A Coyote Unexpectedly Killed a Human in 2009. Scientists Now Know Why


In 2009, 19-year-old folk singer Taylor Mitchell was attacked by a pack of coyotes while hiking in Canada’s Cape Breton Highlands National Park. She was about to embark on the popular Skyline Trail when climbers in the area saw the animals approach without provocation.

Onlookers called 911 and Mitchell was airlifted to a hospital in Halifax, but she died of her injuries 12 hours later.

This was the first-ever documentation of a coyote attack in North America that resulted in a human fatality (in 1981, 3-year-old Kelly Keene was killed by a coyote on her family’s property), raising the question of whether the is no longer safe. to coexist with these hairy mammals.

“We didn’t have good answers,” Stan Gehrt, a professor at Ohio State’s School of Environment and Natural Resources and leader of the Urban Coyote Research Project, said in a statement.

But after a multi-year investigation into the incident, Gehrt seems to have finally offered some insight into the situation.

According to an article published last month in the Journal of Applied Ecology, he and a team of naturalists found that coyotes in the region of Mitchell’s attack have adopted an unusual change in diet. Instead of relying on smaller mammals such as rodents, birds and snakes for food, they appear to hunt moose for their meals due to extreme climate conditions forcing the former to move away.

As such, the team believes it’s possible that these coyotes have learned to attack larger mammals, such as humans, and are therefore more likely to kill humans.

“We’re describing these animals expanding their niche to essentially rely on moose. And we’re also taking a step forward and saying that not only did they scavenge, they actually killed moose when they could. It’s hard for them to say that do, but because they had little or nothing else to eat, that was their prey,” Gehrt said. “And that leads to conflicts with people you don’t normally see.”

Stan Gehrt with a captive coyote being tagged and equipped with a tracking device.

Stan Gert

Coyote forensics

Before and after the 2009 tragedy, Gehrt’s project also noted several dozen minor human coyote incidents in the park. He and his colleagues even fitted them with what are actually GPS trackers so they could document the animals’ movements and better understand why they were behaving so surprisingly viciously.

“We had told communities and cities that the relative risk that coyotes pose is quite low, and even if you have a conflict where a person gets bitten, it’s quite small,” he said. “The fatal accident was tragic and completely off the charts. I was horrified by it — just absolutely horrified.”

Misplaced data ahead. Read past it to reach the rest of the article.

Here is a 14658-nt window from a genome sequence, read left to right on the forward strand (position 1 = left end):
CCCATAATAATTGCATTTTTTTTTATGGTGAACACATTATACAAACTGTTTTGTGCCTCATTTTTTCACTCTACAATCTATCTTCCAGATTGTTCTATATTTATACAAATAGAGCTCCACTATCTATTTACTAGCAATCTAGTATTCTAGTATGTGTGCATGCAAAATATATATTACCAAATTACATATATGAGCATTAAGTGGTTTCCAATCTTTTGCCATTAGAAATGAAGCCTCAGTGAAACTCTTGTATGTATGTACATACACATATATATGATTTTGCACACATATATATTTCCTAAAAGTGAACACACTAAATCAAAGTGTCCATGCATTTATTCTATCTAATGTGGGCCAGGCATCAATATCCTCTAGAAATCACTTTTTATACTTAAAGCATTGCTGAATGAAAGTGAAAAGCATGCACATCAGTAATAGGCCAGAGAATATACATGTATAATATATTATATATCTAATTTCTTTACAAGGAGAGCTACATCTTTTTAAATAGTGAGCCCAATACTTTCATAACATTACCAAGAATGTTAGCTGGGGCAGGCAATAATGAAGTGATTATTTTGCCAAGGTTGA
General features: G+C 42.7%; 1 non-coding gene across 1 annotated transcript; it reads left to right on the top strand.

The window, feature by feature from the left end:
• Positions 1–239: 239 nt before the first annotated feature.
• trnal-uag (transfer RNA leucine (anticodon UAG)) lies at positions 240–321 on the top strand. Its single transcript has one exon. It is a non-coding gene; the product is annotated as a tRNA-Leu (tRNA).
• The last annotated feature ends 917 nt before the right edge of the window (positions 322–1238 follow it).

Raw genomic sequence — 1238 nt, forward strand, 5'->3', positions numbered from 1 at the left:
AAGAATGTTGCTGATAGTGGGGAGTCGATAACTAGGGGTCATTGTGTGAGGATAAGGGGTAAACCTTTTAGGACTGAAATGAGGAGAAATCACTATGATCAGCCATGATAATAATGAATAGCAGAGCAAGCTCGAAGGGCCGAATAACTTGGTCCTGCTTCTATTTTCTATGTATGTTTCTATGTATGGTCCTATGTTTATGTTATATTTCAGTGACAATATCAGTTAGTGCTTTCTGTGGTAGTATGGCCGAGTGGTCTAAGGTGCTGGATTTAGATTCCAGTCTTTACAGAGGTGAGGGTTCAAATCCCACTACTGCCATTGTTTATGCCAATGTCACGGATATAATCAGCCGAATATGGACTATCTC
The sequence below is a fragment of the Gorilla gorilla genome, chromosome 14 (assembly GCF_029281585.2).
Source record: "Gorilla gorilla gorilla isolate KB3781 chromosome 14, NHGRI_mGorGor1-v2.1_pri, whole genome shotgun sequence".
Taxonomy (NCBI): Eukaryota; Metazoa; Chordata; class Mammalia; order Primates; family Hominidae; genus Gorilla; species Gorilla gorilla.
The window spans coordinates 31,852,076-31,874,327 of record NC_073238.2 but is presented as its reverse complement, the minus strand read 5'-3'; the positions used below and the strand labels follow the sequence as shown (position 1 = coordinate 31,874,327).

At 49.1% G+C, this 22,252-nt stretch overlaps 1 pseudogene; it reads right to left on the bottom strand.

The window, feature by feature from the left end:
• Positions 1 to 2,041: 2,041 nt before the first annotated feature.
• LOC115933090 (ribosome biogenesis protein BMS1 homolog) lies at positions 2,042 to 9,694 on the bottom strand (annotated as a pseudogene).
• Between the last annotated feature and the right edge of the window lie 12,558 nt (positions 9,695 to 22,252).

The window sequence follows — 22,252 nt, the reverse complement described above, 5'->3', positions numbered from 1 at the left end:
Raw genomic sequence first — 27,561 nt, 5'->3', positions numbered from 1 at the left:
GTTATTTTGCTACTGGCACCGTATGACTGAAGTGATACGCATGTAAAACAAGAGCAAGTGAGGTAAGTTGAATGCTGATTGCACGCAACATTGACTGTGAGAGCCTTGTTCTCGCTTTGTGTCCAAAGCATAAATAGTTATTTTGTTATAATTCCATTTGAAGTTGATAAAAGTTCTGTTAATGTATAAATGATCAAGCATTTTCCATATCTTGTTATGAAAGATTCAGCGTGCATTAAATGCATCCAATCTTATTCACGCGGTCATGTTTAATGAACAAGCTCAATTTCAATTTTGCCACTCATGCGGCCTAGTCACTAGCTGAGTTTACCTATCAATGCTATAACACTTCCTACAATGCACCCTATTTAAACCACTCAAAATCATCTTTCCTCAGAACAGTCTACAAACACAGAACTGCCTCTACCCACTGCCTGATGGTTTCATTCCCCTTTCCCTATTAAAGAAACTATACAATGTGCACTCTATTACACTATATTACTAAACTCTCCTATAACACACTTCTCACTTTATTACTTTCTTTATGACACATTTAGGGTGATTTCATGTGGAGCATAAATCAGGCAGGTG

To reach their conclusions — that coyotes in Cape Breton National Park were feasting on large moose — the team first collected whiskers from both the coyotes involved in Mitchell’s death and those related to other, smaller incidents between 2011 and 2013. They then collected fur from a wide variety of potential coyote prey such as shrews, southern voles, snowshoe hares, moose, and even humans — for humans, they collected hair from local barbershops.

Seth Newsome, a professor of biology at the University of New Mexico and corresponding author of the study, performed an analysis of specific carbon and nitrogen isotopes in all samples.

Ultimately, Newsome confirmed that moose made up between half and two-thirds of the animals’ diet on average, followed by snowshoe hare, small mammals and deer, according to the press release. In addition, the researchers analyzed coyote feces, further confirming the isotope findings.

A gloved researcher puts a collar on a coyote lying on its side.

This is what it looks like to put on one of the types of GPS collars, as done in this study.

Urban Coyote Research Project

Interestingly, they also found only a few examples of humans eating humans fooddebunking any claims that coyotes’ attraction to human food could have been a factor in Mitchell’s attack.

“These coyotes do what coyotes do, which is when their first or second choice of prey isn’t available, they start exploring and experimenting and changing their search range,” Gehrt said. “They’re adaptable, and that’s the key to their success.”

Using those musculoskeletal devices, the team tested whether coyotes in the park were simply familiar with humans. However, patterns showed that the animals largely avoided areas of the park frequented by humans. Instead, they preferred to walk around at night.

“The lines of evidence suggest that this was a resource-poor area with really extreme environments that forced these highly adaptable animals to expand their behavior,” Gehrt said. Or as the paper puts it, “our results suggest that extreme unprovoked predatory attacks by coyotes on humans are likely quite rare and associated with unique ecological features.”

The Valley Voice
The Valley Voicehttp://thevalleyvoice.org
Christopher Brito is a social media producer and trending writer for The Valley Voice, with a focus on sports and stories related to race and culture.


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